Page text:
Man’s mind, once stretched by a new idea, never regains its original dimensions. The words of Oliver Wendell Holmes Sr. hold true when it comes to football’s ever evolutionary tactics.
It was Carlos Alberto Perreira whom once predicted that football tactics were evolving into a state where there would merely be four defenders and six creative players allowed to interchange and intertwine into attacking menace. That prophesy seemed to have held true when at Euro 2012, Spain successfully utilised a system that had four defenders and six other players combining.
And yet it seems, football in the 21st Century has gone further ahead. Of course, the evidence seems to be in that Spanish squad. Whereas there were four defenders, Jordi Alba at left back was effectively a wing back, allowed to do so because Alvaro Arbeloa at right back did not have the same attacking threat and thus the balance of defence was upheld whenever Alba went on his forward forays. Adding onto that, Xabi Alonso and Sergio Busquets in the double pivot provided the perfect balance for a team that could attack and defend almost simultaneously and seamlessly.
Balance may be the word, but in actual effect, football is approaching that point where it will be all about roles rather than positions. Formations are already proving so. Their numbering is but just a crude method of designating the static positions in which we expect players to be in. But football is a game of motion, and in that commotion, it is co-relation that matters in the search towards efficiency.
On New year’s Eve, Michael Cox wrote an excellent piece titled ‘the Masters of Universality’. In it, he describes what came to the fore from a tactical standpoint in 2013. It was the year when finally footballers became appreciated for the interpretation of various positions in as much as they were for their execution of those roles.
It is also Cox’s tactical analysis of that year’s Confederations Cup semi-final between Spain and Italy that provides further evidence.
In that game, Italy ended with Daniele De Rossi — normally a holding midfielder — at center back in a back three while Spain had Javi Martinez — normally a holding midfielder — as their furthest forward player, with instructions somewhat to operate as a number nine.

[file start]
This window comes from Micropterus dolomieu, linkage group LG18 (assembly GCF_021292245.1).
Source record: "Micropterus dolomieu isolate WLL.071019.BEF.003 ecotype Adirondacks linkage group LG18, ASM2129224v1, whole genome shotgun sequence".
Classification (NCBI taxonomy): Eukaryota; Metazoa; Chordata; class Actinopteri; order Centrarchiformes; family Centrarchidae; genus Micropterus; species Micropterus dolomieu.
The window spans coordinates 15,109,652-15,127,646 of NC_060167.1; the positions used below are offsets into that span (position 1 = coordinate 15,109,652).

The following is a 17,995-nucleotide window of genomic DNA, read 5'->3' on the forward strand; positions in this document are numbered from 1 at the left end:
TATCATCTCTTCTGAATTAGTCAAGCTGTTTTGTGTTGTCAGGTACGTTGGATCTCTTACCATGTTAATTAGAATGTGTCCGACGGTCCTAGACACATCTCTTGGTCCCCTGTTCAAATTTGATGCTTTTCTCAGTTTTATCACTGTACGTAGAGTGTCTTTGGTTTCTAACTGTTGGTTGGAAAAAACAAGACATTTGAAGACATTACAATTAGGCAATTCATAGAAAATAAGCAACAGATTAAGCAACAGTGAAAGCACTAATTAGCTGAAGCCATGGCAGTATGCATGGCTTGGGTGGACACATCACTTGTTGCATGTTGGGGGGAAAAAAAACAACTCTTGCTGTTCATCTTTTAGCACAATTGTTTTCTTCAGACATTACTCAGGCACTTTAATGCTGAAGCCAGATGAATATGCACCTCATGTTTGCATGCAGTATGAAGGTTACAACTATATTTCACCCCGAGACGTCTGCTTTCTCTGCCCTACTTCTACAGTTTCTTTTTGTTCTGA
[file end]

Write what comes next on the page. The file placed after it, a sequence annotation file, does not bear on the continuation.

There was also the fact that there were no out and out strikers on the pitch, and also that of the 22 players on the pitch, only the goalkeepers were relied upon to remain in fixed positions. Even then, considering just how well Iker Casillas and Gianluigi Buffon perform on pass accuracy and completion among goalkeepers, they can also be considered to be new age footballers.
Of the 20 outfield players, around nine had the ability to play in more than one position.
And as Cox concludes, it seems in all likelihood that the tactics battle is becoming one giant midfield triangle.
There is logic in the fact that more often than not, it is midfielders who personify universality more than most.
Ever since the liberalisation of the offside rule and the enlarging of the playing area, it is the midfield that has seen most development. This is the area that has been largely responsible for the move from three-band formations to four band formations — or in other words, from 4-4-2’s and 4-5-1’s to 4-2-3-1’s and 4-4-1-1’s. The need to cover space in midfield has ensured more players are now been crammed in there.
To avoid congestion, sophistication becomes an advantage. Specialists thus become superflous.
It is why Arturo Vidal provided the most intriguing displays of 2013. His all round performance means that he can play anywhere in midfield — and as per his Chile days under Marcello Bielsa, defence as well.
Bielsa does have some sort of idealistic look on football, and his insistence of ball players across the park meant that at the 2010 World Cup, Guy Medel — a holding midfielder — played at center back in his back three.
That is the same model Bielsa used at Athletic Bilbao, with Javi Martinez occupying the center back role — this time in a back four. It was probably an echo of one of his disciples — Pep Guardiola — who had already started playing holding midfielders in defence before Bielsa’s reign at the Basque club.
Yet it is Bielsa whose thinking probably influenced Guardiola to do so. In turn, Martinez’s time at Bayern Munich under Guardiola has seen him play at his preferred holding position with the occasional center back appearance.
Guardiola however, ever the innovationist, went a step further and has played Martinez as an attacking midfielder in a game or two. But that is not where Guardiola’s imagination ends. His time in Bavaria has seen him turn club captain Phillip Lahm from a right back into a holding midfielder.
Lahm, already a versatile player for his adaptability at playing either right back or left back for both club and country — has clearly adapted. And yet, it is not just a gamble that paid off for Guardiola — it was a calculated trial. Guardiola speaks of Lahm as the most intelligent player he has ever worked with. In that case, it seems no problem for him adapting to new roles.
Is that a step in the new direction? Are defenders going to become the next set of universal players after midfielders and forwards?
Probably. If so however, it is an innovation that was not invented by Guardiola himself.
(Part II will tackle the definition of universality and give examples of footballers)